Once a Goddess

To celebrate her new novel, Once a Goddess, author Sheila R. Lamb discusses some of her inspirations, including the two incarnations of Brigid of Ireland. Follow along with Sheila’s virtual book tour this week for more unique content about Once a Goddess!

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Synopsis of Once a Goddess: For the sake of peace, Brigid of the supernatural Túatha de Danann enters into an arranged marriage with Bres, the prince of the enemy, and casts aside her own hopes for happiness. Set in a time when myths were reality, Once a Goddess brings the legend of the Ireland’s magical Túatha dé Danann to life…

 

St. Brigid’s Day: Pagan and Christian

Brigid: Goddess, druid, saint. Saint Brigid’s day has numerous meanings and goes back to pre-Christian times. In ancient Ireland, pre-Christian and pre-Celtic Ireland, Brigid was Goddess. Daughter of Dagda, wife of Bres, sister of Fodla and Banba. She was known as the one who blessed the ewes, the one who spoke poetry, the one who cried laments.

The Catholic Saint Brigid is considered to be patron saint of blacksmiths, infants, and poets, to name a few. In various versions of Catholic hagiography, Brigid is patron saint of many more aspects. Which Brigid is celebrated today? It all depends. Traditional Catholics will honor the day of Saint Brigid, the druid-raised woman from Fotharit who converted to Christianity and ran a nunnery in Kildare. Stories about her vary. For instance, most say she was converted and ordained by Bishop Mel. Other stories point her conversion to Saint Patrick. Almost all the stories recognize Kildare as under Brigid’s influence, though some pagan resources believe the nunnery actually began as a druid school.

Those who are in the pagan realm will celebrate Imbolc on the first of February. This is the mid-point day between winter solstice and spring equinox. The specialties of both versions of Brigid intertwine. The stories encompass both versions of Brigid, pagan and Catholic.  Both are associated with Candlemas, lactating ewes, milk cows. Both were considered to be a friend to the farmer and friend to the poor. Saint Brigid is believed to have died on February 1.Book Photo 1

Brigid of Imbolc was celebrated with light, as days grow longer toward spring. Others in the Imbolc tradition might keep candles lit for the bringer of light, one who brought life into the dead of winter (qtd. Condren 58). Known to be goddess of ewes and of cows, bowls of milk and butter are set out in traditional households for the spirit of Brigid who may pass by in the night. In Catholic belief, Brigid celebrated light with her perpetual flame at Kildare. A St. Brigid’s cross woven from grass or rushes symbolizes the Christian cross.

Brigid of Ireland is a blend of pagan and druid beliefs. It’s possible her pre-Christian mythology carried over into Christian hagiography. It’s hard to say where the line divides. Which of these is Brigid of Catholic belief? Which is of pre-Christian, pre-Celtic, pagan?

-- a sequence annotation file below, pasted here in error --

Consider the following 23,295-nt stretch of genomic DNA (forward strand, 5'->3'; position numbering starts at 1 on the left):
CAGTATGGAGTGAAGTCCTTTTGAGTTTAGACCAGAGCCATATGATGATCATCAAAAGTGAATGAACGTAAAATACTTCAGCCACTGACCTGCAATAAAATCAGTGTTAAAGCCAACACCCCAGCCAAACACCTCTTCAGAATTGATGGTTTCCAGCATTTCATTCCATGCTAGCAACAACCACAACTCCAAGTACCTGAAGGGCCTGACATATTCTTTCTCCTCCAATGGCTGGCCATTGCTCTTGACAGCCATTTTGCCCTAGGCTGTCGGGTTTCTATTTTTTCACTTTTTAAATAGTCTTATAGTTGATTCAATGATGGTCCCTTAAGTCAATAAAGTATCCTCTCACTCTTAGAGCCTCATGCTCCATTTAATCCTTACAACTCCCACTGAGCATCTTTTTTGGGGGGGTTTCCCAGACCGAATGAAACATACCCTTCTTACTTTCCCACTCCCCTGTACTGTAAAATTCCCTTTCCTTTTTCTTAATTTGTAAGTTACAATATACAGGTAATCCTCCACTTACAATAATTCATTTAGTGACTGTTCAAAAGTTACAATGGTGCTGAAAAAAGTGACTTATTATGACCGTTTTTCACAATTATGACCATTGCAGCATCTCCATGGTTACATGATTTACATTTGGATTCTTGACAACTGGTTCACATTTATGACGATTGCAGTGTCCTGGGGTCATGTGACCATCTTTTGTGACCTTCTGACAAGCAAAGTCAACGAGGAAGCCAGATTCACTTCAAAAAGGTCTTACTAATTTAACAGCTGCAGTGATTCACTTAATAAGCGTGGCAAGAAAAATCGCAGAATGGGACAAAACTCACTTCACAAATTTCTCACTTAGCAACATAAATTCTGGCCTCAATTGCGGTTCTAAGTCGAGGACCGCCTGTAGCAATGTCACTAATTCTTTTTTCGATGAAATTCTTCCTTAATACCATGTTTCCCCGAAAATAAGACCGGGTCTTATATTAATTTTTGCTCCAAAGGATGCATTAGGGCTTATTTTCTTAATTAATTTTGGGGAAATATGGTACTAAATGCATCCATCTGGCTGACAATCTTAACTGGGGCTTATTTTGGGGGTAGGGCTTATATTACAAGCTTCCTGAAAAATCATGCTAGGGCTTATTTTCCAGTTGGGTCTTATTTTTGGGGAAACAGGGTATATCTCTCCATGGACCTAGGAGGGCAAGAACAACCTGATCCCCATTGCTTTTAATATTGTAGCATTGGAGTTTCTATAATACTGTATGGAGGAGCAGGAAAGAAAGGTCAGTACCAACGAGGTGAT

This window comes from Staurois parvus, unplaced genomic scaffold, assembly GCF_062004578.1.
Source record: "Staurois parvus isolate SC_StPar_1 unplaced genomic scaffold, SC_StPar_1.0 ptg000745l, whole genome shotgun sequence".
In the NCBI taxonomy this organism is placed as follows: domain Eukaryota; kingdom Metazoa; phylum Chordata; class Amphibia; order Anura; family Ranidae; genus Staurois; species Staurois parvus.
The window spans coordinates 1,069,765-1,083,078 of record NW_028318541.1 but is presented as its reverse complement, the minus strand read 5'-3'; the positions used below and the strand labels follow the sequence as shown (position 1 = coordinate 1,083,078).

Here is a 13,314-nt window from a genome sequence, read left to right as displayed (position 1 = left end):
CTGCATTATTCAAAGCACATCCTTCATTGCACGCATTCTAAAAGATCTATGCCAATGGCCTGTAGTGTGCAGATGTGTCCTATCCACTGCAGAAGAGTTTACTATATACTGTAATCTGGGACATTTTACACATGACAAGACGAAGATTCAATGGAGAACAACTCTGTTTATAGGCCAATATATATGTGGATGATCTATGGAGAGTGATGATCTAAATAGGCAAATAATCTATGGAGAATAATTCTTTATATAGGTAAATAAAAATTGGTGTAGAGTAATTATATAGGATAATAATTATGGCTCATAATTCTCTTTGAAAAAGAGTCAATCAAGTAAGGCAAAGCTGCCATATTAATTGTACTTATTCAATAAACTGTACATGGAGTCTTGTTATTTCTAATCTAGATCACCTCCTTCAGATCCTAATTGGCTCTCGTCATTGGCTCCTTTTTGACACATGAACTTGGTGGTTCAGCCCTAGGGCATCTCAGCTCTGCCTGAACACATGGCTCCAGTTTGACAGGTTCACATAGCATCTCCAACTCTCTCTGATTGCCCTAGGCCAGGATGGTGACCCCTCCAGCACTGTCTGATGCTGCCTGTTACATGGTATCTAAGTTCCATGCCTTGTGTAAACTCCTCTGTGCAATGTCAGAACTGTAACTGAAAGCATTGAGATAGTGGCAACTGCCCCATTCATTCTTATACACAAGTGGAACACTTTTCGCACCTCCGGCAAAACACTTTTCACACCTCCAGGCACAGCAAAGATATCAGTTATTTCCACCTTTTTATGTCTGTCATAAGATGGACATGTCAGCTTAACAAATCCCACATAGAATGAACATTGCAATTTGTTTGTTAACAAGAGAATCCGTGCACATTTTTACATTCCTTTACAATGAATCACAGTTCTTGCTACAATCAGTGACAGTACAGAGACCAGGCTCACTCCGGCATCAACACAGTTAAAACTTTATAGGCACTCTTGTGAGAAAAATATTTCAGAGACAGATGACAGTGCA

Though documentation is scarce about Brigid, Irish myths, traditional stories, and Church hagiographies tell us she did exist. Light candles, read poems, set out the milk and butter. Welcome the lengthening of days as the earth turns toward spring. No matter which belief is celebrated at the beginning of February, Brigid will be there.

Author Photo

Sheila Lamb received an MFA in Creative Writing from Queens University of Charlotte and an M.Ed. in Curriculum and Instruction from George Mason University. Her stories have earned Pushcart and storySouth Million Writers Award nominations and can be found, along with a few photographs, here. She’s also the journal editor for Santa Fe Writers Project. Sheila has traveled throughout Ireland and participated in the Achill Archaeology Field School. She loves Irish history, family genealogy, and is easily distracted by primary source documents. She lives, teaches, and writes in the mountains of Virginia. Once a Goddess is the first book in the Brigid trilogy.

 

Sources:

Bitel, Lisa. St. Brigit of Ireland: From Virgin Saint to Fertility Goddess (2001). Ohio State

University, Monastic Matrix. Web. 1/19/2015.

Condren, Mary.  The Serpent and the Goddess: Women, Religion and Power in Celtic

Ireland. New York:  Harper Collins, 1989.

Grattan-Flood, William. “St. Brigid of Ireland.” The Catholic Encyclopedia. Vol. 2. New

York: Robert Appleton Company, 1907. 19 Jan. 2015

“Cross & Crucifix: St. Brigid Cross.” Cross & Crucifix: St. Brigid Cross. Web. 19 Jan.

2015.

“Saint Brigid of Ireland.” SaintsSQPNcom RSS. Web. 19 Jan. 2015.

 

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